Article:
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Proceedings Paper

How much agreement is there in the visual search strategy of experts reading mammograms?
Author(s): Claudia Mello-Thoms
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Paper Abstract

Previously we have shown that the eyes of expert breast imagers are attracted to the location of a malignant mass in a mammogram in less than 2 seconds after image onset. Moreover, the longer they take to visually fixate the location of the mass, the less likely it is that they will report it. We conjectured that this behavior was due to the formation of the initial hypothesis about the image (i.e., 'normal' - no lesions to report, or 'abnormal' - possible lesions to report). This initial hypothesis is formed as a result of a difference template between the experts' expectations of the image and the actual image. Hence, when the image is displayed, the expert detects the areas that do not correspond to their 'a priori expectation', and these areas get assigned weights according to the magnitude of the perturbation. The radiologist then uses eye movements to guide the high resolution fovea to each of these locations, in order to resolve each perturbation. To accomplish this task successfully the radiologist uses not only the local features in the area but also lateral comparisons with selected background locations, and this comprises the radiologist's visual search strategy. Eye-position tracking studies seem to suggest that no two radiologists search the breast parenchyma alike, which makes one wonder whether successful search models can be developed. In this study we show that there is more to the experts' search strategy than meets the eye.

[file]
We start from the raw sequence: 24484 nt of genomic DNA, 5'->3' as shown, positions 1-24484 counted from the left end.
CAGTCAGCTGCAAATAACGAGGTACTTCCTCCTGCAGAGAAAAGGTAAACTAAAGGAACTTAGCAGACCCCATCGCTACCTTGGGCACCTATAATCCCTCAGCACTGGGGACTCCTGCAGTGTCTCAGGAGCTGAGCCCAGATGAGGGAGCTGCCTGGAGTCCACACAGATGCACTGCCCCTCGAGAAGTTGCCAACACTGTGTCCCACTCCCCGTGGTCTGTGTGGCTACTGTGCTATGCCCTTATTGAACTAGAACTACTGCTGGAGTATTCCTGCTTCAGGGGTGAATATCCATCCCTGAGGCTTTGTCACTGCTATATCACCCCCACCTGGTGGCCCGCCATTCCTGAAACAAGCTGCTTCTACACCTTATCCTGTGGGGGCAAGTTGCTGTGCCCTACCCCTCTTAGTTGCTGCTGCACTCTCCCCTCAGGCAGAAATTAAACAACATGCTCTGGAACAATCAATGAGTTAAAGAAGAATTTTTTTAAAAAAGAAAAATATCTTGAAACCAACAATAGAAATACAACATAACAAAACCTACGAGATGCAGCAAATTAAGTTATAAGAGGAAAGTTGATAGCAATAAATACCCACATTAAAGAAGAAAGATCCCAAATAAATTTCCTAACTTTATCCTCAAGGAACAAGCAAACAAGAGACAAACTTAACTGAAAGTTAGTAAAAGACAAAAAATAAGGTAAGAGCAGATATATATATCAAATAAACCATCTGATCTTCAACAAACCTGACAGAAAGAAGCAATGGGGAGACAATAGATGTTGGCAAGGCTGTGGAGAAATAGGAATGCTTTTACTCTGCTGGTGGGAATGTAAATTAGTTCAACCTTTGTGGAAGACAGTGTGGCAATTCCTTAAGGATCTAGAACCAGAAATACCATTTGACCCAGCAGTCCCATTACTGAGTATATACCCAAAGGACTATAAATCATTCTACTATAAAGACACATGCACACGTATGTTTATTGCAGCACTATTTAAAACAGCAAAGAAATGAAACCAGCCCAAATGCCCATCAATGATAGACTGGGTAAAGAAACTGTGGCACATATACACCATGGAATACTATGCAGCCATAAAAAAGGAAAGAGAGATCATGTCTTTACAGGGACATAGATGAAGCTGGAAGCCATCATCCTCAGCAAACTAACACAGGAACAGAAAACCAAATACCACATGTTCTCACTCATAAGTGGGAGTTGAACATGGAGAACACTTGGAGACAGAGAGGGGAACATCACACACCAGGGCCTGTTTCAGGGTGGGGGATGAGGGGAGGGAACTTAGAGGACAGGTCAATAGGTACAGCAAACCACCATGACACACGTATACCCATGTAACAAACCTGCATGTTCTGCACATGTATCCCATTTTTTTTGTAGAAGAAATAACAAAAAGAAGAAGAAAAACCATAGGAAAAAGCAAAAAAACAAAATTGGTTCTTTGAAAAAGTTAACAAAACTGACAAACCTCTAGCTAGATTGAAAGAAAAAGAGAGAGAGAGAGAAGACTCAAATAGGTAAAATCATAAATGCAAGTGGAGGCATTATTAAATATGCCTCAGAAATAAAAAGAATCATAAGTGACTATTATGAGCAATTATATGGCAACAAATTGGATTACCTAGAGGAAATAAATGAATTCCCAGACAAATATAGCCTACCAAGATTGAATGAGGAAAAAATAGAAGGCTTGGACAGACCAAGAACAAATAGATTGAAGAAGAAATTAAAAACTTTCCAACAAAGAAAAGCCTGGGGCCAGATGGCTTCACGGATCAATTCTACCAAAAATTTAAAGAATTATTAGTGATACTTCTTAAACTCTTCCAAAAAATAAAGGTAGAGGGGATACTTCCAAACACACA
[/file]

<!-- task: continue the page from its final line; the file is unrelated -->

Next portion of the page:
Paper Details

Date Published: 6 March 2008
PDF: 9 pages
Proc. SPIE 6917, Medical Imaging 2008: Image Perception, Observer Performance, and Technology Assessment, 691704 (6 March 2008); doi: 10.1117/12.768835
Show Author Affiliations
Claudia Mello-Thoms, Univ. of Pittsburgh (United States)


Published in SPIE Proceedings Vol. 6917:
Medical Imaging 2008: Image Perception, Observer Performance, and Technology Assessment
Berkman Sahiner; David J. Manning, Editor(s)

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